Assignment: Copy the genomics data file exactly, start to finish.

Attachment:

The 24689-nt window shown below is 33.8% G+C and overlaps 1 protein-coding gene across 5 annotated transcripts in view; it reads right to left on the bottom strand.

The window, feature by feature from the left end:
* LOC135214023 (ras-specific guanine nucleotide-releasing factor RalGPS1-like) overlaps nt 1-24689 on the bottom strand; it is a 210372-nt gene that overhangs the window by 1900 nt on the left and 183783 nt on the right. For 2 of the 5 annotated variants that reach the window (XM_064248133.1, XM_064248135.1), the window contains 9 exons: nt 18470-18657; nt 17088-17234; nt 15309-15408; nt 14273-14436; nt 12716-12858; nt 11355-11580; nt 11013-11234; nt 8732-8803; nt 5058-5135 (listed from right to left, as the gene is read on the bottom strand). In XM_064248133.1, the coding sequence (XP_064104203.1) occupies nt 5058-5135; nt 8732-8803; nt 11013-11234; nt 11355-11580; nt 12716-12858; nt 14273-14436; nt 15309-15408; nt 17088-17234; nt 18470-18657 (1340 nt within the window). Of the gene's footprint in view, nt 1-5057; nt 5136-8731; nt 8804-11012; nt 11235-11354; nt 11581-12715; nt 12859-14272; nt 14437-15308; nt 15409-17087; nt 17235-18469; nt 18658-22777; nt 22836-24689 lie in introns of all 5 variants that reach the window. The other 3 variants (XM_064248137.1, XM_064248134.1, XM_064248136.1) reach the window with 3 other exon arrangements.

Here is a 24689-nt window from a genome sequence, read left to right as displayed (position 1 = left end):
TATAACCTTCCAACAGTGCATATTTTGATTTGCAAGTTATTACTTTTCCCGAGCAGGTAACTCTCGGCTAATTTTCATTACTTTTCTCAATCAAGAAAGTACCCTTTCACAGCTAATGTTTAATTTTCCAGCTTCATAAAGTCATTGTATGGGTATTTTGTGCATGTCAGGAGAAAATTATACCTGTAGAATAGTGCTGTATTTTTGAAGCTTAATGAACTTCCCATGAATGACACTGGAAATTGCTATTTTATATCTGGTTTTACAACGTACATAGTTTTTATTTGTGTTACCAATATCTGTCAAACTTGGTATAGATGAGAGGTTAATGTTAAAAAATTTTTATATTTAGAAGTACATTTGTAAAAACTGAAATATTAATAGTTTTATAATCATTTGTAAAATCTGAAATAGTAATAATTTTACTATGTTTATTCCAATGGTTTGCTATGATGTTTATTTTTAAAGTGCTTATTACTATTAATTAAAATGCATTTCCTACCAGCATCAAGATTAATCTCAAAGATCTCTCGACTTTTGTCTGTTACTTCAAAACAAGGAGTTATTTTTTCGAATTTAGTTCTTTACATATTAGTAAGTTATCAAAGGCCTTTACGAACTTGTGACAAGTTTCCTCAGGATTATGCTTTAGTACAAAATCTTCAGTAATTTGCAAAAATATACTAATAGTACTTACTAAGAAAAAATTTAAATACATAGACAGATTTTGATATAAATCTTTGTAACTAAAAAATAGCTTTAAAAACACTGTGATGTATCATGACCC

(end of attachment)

The 24689-nt window shown below is 33.8% G+C and overlaps 1 protein-coding gene across 5 annotated transcripts in view; it reads right to left on the bottom strand.

The window, feature by feature from the left end:
* LOC135214023 (ras-specific guanine nucleotide-releasing factor RalGPS1-like) overlaps nt 1-24689 on the bottom strand; it is a 210372-nt gene that overhangs the window by 1900 nt on the left and 183783 nt on the right. For 2 of the 5 annotated variants that reach the window (XM_064248133.1, XM_064248135.1), the window contains 9 exons: nt 18470-18657; nt 17088-17234; nt 15309-15408; nt 14273-14436; nt 12716-12858; nt 11355-11580; nt 11013-11234; nt 8732-8803; nt 5058-5135 (listed from right to left, as the gene is read on the bottom strand). In XM_064248133.1, the coding sequence (XP_064104203.1) occupies nt 5058-5135; nt 8732-8803; nt 11013-11234; nt 11355-11580; nt 12716-12858; nt 14273-14436; nt 15309-15408; nt 17088-17234; nt 18470-18657 (1340 nt within the window). Of the gene's footprint in view, nt 1-5057; nt 5136-8731; nt 8804-11012; nt 11235-11354; nt 11581-12715; nt 12859-14272; nt 14437-15308; nt 15409-17087; nt 17235-18469; nt 18658-22777; nt 22836-24689 lie in introns of all 5 variants that reach the window. The other 3 variants (XM_064248137.1, XM_064248134.1, XM_064248136.1) reach the window with 3 other exon arrangements.

Here is a 24689-nt window from a genome sequence, read left to right as displayed (position 1 = left end):
TATAACCTTCCAACAGTGCATATTTTGATTTGCAAGTTATTACTTTTCCCGAGCAGGTAACTCTCGGCTAATTTTCATTACTTTTCTCAATCAAGAAAGTACCCTTTCACAGCTAATGTTTAATTTTCCAGCTTCATAAAGTCATTGTATGGGTATTTTGTGCATGTCAGGAGAAAATTATACCTGTAGAATAGTGCTGTATTTTTGAAGCTTAATGAACTTCCCATGAATGACACTGGAAATTGCTATTTTATATCTGGTTTTACAACGTACATAGTTTTTATTTGTGTTACCAATATCTGTCAAACTTGGTATAGATGAGAGGTTAATGTTAAAAAATTTTTATATTTAGAAGTACATTTGTAAAAACTGAAATATTAATAGTTTTATAATCATTTGTAAAATCTGAAATAGTAATAATTTTACTATGTTTATTCCAATGGTTTGCTATGATGTTTATTTTTAAAGTGCTTATTACTATTAATTAAAATGCATTTCCTACCAGCATCAAGATTAATCTCAAAGATCTCTCGACTTTTGTCTGTTACTTCAAAACAAGGAGTTATTTTTTCGAATTTAGTTCTTTACATATTAGTAAGTTATCAAAGGCCTTTACGAACTTGTGACAAGTTTCCTCAGGATTATGCTTTAGTACAAAATCTTCAGTAATTTGCAAAAATATACTAATAGTACTTACTAAGAAAAAATTTAAATACATAGACAGATTTTGATATAAATCTTTGTAACTAAAAAATAGCTTTAAAAACACTGTGATGTATCATGACCC